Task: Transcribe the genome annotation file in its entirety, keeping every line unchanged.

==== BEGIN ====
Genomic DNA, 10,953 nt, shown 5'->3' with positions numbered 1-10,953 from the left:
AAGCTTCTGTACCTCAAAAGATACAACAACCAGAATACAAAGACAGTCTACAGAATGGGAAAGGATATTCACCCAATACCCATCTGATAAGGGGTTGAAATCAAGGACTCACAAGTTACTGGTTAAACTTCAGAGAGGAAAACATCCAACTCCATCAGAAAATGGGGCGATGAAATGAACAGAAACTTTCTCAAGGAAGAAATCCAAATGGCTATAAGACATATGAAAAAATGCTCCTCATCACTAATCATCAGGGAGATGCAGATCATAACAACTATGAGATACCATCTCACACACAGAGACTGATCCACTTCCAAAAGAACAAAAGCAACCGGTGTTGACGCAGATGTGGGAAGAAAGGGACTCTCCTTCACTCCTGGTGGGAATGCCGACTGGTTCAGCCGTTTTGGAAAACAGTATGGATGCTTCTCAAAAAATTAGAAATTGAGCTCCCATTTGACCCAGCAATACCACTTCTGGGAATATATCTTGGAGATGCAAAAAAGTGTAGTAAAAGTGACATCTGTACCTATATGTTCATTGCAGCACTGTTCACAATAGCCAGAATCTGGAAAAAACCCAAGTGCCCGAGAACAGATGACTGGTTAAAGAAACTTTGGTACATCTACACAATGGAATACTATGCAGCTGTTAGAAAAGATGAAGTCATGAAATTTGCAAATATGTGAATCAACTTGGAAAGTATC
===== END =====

Genomic DNA, 10,953 nt, shown 5'->3' with positions numbered 1-10,953 from the left:
AAGCTTCTGTACCTCAAAAGATACAACAACCAGAATACAAAGACAGTCTACAGAATGGGAAAGGATATTCACCCAATACCCATCTGATAAGGGGTTGAAATCAAGGACTCACAAGTTACTGGTTAAACTTCAGAGAGGAAAACATCCAACTCCATCAGAAAATGGGGCGATGAAATGAACAGAAACTTTCTCAAGGAAGAAATCCAAATGGCTATAAGACATATGAAAAAATGCTCCTCATCACTAATCATCAGGGAGATGCAGATCATAACAACTATGAGATACCATCTCACACACAGAGACTGATCCACTTCCAAAAGAACAAAAGCAACCGGTGTTGACGCAGATGTGGGAAGAAAGGGACTCTCCTTCACTCCTGGTGGGAATGCCGACTGGTTCAGCCGTTTTGGAAAACAGTATGGATGCTTCTCAAAAAATTAGAAATTGAGCTCCCATTTGACCCAGCAATACCACTTCTGGGAATATATCTTGGAGATGCAAAAAAGTGTAGTAAAAGTGACATCTGTACCTATATGTTCATTGCAGCACTGTTCACAATAGCCAGAATCTGGAAAAAACCCAAGTGCCCGAGAACAGATGACTGGTTAAAGAAACTTTGGTACATCTACACAATGGAATACTATGCAGCTGTTAGAAAAGATGAAGTCATGAAATTTGCAAATATGTGAATCAACTTGGAAAGTATC